Sunday, May 27, 2012

The demise of newspapers represents a huge opportunity for local news

Maybe you caught this news the other day, maybe not. The daily newspaper in New Orleans, the strangely named New Orleans Times-Picayune, announced it will now only offer print editions three days per week. Wednesday, Friday and Sunday.

The reason isn't as obvious as you think. Right away you know the Internet is the main culprit, and you'd be right. Throw in the higher cost of paper and ink. Then you've got gas prices... it costs a lot more to drive those newspaper delivery trucks. When I'm visiting New York it costs more to buy a Big Apple daily in Jersey or Connecticut than it does in Manhattan. Gas prices.

But the reason goes back to the early days of the Internet, and a meeting I attended many years ago. At that time a corporate guy was telling us to "drive viewers to the Internet." I'm sure print people heard the same thing. But all those corporate beancounters made one huge mistake. They made the product on the Internet free, assuming they'd make a ton of money off advertising on the net. And once you start giving something away for free, you can't start charging for it. Advertising on the net never reached the level of print and broadcast. For proof, consider that GM recently pulled its ads from Facebook, saying they weren't effective. For more proof, think about how many times you actually click on internet ads.

Now let's consider my late mom, who loved her daily newspaper. First, she had no interest in using a computer in her eighties, so letting her read the paper that way was out. So we had a print subscription to USA Today, which amazingly made it into our mailbox the same day it was printed.

I used to have a print subscription to the New York papers, but they'd take several days to get here. When they started putting stuff online for free, I cancelled my subscription, and read them online every day to this day. Would I pay for an online subscription? Absolutely. But they've never required one.

So what does all this mean for local news? Well, in the case of New Orleans, it means a whole lot of people will wake up on Monday hungry for information who won't find it on their doorstep. It means a whole lot of seniors and people who cannot afford computers and Internet service will have to look for another way to get their news.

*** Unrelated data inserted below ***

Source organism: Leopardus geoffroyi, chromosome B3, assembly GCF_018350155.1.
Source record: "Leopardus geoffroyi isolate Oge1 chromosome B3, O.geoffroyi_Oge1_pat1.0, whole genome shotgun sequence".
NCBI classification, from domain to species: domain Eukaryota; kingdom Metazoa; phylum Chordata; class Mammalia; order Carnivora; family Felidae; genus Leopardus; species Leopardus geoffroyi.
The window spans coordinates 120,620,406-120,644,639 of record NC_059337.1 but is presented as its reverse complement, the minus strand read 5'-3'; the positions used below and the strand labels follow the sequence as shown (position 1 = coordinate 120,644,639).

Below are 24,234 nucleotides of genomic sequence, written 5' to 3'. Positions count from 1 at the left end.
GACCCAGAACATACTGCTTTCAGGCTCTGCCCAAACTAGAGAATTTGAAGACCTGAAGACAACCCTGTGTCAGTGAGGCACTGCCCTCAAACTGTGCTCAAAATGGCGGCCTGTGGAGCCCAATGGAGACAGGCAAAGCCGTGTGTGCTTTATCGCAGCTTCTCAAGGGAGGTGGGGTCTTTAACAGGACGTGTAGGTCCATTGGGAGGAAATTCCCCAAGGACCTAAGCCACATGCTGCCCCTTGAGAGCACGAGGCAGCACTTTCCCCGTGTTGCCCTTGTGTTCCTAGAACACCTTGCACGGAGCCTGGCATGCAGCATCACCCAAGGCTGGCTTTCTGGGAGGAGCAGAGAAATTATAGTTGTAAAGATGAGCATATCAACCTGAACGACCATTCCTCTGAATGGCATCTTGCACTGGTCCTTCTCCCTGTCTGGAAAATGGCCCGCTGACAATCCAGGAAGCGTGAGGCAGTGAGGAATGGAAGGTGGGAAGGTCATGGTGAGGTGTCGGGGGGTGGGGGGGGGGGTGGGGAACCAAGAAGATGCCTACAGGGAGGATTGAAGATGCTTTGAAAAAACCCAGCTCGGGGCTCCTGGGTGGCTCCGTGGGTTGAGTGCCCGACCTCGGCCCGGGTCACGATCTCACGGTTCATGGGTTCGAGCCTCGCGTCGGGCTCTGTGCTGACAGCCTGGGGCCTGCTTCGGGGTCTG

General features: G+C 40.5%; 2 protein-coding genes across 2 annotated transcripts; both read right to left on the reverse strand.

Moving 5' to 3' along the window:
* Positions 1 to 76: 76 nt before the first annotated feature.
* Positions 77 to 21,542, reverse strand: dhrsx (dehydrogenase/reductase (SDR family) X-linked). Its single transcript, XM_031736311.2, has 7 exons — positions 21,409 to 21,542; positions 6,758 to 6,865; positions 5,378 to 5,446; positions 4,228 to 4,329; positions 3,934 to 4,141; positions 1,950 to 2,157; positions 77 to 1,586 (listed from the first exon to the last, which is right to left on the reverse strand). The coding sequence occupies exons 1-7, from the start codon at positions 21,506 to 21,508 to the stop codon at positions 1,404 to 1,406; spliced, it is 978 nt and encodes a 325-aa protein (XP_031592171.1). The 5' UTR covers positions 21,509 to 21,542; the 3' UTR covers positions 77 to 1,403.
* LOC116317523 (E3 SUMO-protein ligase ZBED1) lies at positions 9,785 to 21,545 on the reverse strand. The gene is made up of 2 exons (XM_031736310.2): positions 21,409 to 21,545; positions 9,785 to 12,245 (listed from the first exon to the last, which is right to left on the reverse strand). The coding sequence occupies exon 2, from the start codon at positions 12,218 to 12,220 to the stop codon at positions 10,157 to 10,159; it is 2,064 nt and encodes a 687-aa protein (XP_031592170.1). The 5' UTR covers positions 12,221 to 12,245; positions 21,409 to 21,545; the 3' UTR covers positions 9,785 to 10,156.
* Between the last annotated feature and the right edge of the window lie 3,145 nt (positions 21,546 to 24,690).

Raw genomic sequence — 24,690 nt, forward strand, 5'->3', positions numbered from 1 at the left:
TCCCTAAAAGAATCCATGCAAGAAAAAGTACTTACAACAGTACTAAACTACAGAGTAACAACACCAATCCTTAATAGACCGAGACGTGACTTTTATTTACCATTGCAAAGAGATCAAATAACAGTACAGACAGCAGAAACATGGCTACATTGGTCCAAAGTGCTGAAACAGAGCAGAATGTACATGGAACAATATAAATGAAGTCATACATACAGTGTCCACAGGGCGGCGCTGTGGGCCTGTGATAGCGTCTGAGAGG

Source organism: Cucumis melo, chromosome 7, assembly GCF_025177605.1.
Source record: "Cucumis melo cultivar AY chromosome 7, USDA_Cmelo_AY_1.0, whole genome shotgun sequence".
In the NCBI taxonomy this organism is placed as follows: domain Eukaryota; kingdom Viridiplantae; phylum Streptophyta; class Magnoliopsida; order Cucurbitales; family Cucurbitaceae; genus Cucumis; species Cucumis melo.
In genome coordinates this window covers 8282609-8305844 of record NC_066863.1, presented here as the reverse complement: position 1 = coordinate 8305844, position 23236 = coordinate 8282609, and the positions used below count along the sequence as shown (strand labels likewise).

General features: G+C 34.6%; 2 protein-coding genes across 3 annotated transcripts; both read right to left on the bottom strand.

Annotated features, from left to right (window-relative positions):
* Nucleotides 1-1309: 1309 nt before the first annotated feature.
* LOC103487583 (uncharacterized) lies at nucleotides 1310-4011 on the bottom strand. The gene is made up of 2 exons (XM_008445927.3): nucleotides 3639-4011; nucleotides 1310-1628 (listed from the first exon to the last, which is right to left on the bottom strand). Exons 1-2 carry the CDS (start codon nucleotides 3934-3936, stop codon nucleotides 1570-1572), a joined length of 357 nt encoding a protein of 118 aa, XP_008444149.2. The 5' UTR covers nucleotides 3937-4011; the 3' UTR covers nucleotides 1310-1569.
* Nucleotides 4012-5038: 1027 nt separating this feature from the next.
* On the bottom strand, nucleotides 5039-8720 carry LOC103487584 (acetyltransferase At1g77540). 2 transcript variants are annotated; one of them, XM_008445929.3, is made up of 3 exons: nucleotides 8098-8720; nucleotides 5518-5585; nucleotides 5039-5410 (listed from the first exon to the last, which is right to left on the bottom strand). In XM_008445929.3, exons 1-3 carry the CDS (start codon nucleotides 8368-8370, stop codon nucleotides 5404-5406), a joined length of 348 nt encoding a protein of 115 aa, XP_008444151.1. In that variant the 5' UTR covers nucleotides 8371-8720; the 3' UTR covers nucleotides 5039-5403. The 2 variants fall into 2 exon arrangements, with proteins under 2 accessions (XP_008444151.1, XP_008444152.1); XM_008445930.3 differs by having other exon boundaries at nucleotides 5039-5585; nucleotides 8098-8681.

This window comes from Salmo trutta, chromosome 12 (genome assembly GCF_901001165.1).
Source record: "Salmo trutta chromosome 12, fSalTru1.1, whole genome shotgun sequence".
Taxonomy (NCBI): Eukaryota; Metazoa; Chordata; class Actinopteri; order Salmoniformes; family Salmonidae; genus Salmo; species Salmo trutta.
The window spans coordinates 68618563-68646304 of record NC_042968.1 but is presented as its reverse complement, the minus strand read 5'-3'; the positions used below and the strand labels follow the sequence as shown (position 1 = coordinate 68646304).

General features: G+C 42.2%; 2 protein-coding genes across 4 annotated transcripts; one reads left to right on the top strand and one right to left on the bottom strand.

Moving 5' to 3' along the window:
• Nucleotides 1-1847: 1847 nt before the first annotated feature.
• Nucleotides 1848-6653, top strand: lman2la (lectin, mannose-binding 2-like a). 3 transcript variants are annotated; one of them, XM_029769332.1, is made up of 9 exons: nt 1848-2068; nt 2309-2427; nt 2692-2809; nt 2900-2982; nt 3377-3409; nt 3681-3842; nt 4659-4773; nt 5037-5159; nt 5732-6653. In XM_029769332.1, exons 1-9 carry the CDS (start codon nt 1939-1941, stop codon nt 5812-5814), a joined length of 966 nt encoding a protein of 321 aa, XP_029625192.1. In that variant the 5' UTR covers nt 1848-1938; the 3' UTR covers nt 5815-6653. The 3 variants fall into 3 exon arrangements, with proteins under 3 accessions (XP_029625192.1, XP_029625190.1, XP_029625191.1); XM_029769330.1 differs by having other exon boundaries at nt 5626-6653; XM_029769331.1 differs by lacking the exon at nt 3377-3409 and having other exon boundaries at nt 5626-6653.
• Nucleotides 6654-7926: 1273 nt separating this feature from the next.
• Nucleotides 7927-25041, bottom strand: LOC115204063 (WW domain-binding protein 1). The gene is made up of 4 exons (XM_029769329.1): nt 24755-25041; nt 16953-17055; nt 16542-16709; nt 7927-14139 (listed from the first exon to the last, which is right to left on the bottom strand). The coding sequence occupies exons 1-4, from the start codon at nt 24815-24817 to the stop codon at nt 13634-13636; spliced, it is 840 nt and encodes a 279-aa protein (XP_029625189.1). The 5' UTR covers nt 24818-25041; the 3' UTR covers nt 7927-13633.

It means they'll turn on the television.

It means that Madison Avenue and Nielsen now have to give more weight to people older than 49, because those people might not have a newspaper to read.

It means you had better beef up your newscast with different kinds of stories than most of you have been covering. Stories that really affect people, rather than scanner garbage. It means you consultants out there had better realize that the most-read section of any paper, the sports section, is gone, and that you'd better start adding to the sports coverage you've been dying to eliminate.

Does it mean longer newscasts? Maybe. Does it mean things like obituaries will now be run on a crawl at some point because locals can't find out till Wednesday that someone died on a Sunday? Possibly. Does it mean continuous news crawls all day long during soap operas? The possibilities are endless.

Newspapers have been in trouble for awhile, and television has one big factor that has kept us afloat. Political advertising. We all know for certain that will never go away. So while TV is not the golden goose it once was, it's in better shape than print. You can expect more papers to follow the lead of New Orleans.

But the bottom line is this: if people can't get their news from print, they'll look elsewhere. Radio news died a long time ago. And the Internet isn't for everyone.

So what's left? The answer is obvious. Local television news.

And if you (I'm lookin' at you, News Directors and consultants) are not seeing this as an opportunity, you're as short-sighted as those people years ago who put everything on the net for free.


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